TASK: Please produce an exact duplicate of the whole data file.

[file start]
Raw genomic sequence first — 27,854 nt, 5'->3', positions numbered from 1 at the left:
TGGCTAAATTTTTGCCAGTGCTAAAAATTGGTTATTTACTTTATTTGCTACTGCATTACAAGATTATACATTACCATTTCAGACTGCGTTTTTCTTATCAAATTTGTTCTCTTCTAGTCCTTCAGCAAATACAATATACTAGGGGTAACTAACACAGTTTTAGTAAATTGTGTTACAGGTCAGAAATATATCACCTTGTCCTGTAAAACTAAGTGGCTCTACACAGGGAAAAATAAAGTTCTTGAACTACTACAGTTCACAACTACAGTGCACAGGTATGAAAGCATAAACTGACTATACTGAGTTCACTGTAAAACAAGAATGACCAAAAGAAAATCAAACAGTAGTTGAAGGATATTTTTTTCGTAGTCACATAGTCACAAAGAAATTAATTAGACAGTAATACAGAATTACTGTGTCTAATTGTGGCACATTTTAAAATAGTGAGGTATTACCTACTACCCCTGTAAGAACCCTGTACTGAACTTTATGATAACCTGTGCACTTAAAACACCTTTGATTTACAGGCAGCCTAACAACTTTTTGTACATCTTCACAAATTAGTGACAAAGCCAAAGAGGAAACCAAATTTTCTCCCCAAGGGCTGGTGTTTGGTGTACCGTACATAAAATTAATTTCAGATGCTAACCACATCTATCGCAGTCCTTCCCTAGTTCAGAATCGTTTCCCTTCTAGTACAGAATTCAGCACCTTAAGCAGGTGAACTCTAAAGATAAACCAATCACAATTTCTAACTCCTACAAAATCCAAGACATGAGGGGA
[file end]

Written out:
Raw genomic sequence first — 27,854 nt, 5'->3', positions numbered from 1 at the left:
TGGCTAAATTTTTGCCAGTGCTAAAAATTGGTTATTTACTTTATTTGCTACTGCATTACAAGATTATACATTACCATTTCAGACTGCGTTTTTCTTATCAAATTTGTTCTCTTCTAGTCCTTCAGCAAATACAATATACTAGGGGTAACTAACACAGTTTTAGTAAATTGTGTTACAGGTCAGAAATATATCACCTTGTCCTGTAAAACTAAGTGGCTCTACACAGGGAAAAATAAAGTTCTTGAACTACTACAGTTCACAACTACAGTGCACAGGTATGAAAGCATAAACTGACTATACTGAGTTCACTGTAAAACAAGAATGACCAAAAGAAAATCAAACAGTAGTTGAAGGATATTTTTTTCGTAGTCACATAGTCACAAAGAAATTAATTAGACAGTAATACAGAATTACTGTGTCTAATTGTGGCACATTTTAAAATAGTGAGGTATTACCTACTACCCCTGTAAGAACCCTGTACTGAACTTTATGATAACCTGTGCACTTAAAACACCTTTGATTTACAGGCAGCCTAACAACTTTTTGTACATCTTCACAAATTAGTGACAAAGCCAAAGAGGAAACCAAATTTTCTCCCCAAGGGCTGGTGTTTGGTGTACCGTACATAAAATTAATTTCAGATGCTAACCACATCTATCGCAGTCCTTCCCTAGTTCAGAATCGTTTCCCTTCTAGTACAGAATTCAGCACCTTAAGCAGGTGAACTCTAAAGATAAACCAATCACAATTTCTAACTCCTACAAAATCCAAGACATGAGGGGA